Consumer perceptions of satiety-related snack food decision making

E.M. Bilman, R.J. Renes, J.C.M. van Trijp

Research output: Contribution to journalArticleAcademicpeer-review

18 Citations (Scopus)


The aim of this study is to gain more insight into how consumers’ perceptions of the satiety value of snack products influence their choice of such products and to get a better understanding of consumer terminology and perceptions about product-related satiety. Participants were asked to indicate their individual product choice in response to a scenario. Scenarios varied as a between-subject factor in terms of whether information on the time gap till the next meal occasion (favorite main dish) was provided or not, and whether this meal would be eaten after one hour or four hours. To get a better understanding of consumer terminology a repertory grid task was used to elicit consumer attributes relating to satiety. This research shows that, when consumers are confronted with situations that vary in satiety requirements, they do not make significantly different snack products choices. But they do have specific ideas about the product features that influence the perceived satiety level of a product. Products perceived as fat, high in protein, with a savory taste and in one piece are expected to have a higher level of satiety compared to sweet products and products that exist of multiple small items.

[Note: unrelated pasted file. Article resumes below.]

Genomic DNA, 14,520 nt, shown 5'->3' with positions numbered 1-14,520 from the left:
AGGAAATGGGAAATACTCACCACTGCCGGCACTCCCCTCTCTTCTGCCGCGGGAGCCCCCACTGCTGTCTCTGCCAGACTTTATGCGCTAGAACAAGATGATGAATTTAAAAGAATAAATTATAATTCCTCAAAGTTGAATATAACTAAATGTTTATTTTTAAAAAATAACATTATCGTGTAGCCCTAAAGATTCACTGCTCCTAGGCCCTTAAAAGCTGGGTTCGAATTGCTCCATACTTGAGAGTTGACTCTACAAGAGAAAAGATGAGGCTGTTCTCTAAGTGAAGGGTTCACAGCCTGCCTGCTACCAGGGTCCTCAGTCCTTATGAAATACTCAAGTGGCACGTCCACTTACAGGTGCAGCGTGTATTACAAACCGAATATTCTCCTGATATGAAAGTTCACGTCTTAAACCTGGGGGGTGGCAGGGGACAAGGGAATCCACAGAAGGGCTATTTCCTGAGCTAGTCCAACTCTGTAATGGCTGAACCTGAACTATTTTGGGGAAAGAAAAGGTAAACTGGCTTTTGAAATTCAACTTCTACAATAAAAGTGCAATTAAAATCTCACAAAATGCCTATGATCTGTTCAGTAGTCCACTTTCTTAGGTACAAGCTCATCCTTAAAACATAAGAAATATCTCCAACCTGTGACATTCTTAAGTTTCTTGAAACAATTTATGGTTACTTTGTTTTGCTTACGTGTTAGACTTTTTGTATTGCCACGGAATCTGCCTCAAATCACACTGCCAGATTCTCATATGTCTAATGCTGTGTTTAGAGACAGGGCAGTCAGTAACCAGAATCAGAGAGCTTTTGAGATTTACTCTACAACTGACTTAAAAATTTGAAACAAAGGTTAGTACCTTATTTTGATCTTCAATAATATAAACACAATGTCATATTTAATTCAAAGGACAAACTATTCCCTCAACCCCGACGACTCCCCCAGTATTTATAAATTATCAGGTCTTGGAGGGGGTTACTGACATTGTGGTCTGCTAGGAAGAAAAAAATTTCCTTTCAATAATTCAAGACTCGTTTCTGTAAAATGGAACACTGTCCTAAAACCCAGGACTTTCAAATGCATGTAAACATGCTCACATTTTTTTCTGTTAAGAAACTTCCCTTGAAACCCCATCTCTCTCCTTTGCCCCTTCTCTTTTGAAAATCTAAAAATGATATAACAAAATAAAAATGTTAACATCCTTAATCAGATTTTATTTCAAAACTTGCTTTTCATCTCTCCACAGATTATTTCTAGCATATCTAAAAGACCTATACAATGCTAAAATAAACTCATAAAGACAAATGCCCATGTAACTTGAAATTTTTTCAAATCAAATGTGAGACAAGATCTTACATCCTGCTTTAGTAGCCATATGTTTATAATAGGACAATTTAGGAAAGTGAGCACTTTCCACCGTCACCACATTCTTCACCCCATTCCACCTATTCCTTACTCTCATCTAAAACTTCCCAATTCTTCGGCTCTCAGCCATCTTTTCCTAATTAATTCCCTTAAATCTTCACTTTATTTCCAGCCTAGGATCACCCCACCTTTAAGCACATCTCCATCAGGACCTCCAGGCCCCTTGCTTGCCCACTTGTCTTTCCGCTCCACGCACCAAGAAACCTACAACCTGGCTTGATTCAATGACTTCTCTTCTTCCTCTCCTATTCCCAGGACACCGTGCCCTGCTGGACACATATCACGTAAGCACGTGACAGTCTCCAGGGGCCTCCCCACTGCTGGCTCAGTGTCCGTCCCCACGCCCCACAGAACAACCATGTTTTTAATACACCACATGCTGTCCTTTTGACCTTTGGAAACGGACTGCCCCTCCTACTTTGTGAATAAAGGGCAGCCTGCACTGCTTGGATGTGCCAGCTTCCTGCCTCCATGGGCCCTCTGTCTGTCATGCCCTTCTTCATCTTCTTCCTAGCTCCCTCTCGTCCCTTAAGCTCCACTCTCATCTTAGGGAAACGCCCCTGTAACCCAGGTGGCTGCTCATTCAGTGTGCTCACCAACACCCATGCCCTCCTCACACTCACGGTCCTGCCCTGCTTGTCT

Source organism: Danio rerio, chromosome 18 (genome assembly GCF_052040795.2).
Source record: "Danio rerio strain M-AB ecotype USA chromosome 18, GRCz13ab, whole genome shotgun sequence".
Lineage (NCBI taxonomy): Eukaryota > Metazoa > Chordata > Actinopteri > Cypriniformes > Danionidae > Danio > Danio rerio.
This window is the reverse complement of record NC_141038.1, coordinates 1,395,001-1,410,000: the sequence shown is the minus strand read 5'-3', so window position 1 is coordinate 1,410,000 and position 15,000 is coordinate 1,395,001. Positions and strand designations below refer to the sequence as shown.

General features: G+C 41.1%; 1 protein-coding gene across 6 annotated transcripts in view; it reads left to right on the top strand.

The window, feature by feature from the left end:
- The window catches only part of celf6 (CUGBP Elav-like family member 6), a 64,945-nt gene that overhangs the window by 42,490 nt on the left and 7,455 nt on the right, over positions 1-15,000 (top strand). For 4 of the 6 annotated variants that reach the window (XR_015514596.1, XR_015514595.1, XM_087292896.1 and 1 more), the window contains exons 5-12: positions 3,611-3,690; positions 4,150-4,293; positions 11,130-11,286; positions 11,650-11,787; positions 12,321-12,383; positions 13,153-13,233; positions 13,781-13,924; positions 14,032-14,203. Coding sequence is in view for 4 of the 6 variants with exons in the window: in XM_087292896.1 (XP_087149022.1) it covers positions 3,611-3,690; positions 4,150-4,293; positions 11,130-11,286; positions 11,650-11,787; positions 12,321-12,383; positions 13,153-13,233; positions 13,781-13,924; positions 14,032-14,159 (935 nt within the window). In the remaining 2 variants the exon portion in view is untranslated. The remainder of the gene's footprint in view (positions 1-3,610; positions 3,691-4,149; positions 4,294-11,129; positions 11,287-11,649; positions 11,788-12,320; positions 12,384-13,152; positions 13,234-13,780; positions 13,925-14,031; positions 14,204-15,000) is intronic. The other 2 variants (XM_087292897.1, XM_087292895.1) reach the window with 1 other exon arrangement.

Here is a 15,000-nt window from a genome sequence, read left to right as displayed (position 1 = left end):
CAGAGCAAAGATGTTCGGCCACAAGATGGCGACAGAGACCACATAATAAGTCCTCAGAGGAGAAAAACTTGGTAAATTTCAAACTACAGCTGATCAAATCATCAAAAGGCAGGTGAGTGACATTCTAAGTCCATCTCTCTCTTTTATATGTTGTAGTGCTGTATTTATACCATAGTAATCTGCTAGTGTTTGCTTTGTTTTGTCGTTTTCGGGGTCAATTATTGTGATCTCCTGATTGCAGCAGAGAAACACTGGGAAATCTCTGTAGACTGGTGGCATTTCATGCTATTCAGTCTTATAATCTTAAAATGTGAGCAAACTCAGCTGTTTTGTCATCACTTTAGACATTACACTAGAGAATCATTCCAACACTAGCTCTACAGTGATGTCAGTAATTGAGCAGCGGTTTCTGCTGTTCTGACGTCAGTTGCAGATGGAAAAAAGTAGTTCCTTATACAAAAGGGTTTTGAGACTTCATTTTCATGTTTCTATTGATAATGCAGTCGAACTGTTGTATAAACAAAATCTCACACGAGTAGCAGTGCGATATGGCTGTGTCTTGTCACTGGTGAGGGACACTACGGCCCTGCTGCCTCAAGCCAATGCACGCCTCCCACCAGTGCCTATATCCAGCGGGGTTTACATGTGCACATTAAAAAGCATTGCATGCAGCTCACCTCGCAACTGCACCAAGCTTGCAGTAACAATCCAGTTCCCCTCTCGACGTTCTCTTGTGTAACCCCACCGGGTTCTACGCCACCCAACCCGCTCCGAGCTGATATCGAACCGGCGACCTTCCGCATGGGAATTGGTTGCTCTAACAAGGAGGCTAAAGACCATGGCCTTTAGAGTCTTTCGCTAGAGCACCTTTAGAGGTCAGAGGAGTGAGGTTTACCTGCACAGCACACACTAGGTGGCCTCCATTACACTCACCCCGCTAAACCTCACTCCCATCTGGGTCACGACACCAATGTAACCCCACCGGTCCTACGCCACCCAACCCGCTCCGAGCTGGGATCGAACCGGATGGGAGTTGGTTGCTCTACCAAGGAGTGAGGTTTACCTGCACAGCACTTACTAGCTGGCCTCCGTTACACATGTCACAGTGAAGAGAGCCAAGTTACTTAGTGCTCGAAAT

Original languageEnglish
Pages (from-to)639-647
Issue number3
Publication statusPublished - 2010


  • out-of-home
  • energy-intake
  • australian children
  • constant stimuli
  • expected satiety
  • dietary behavior
  • portion size
  • extra foods
  • consumption
  • meal

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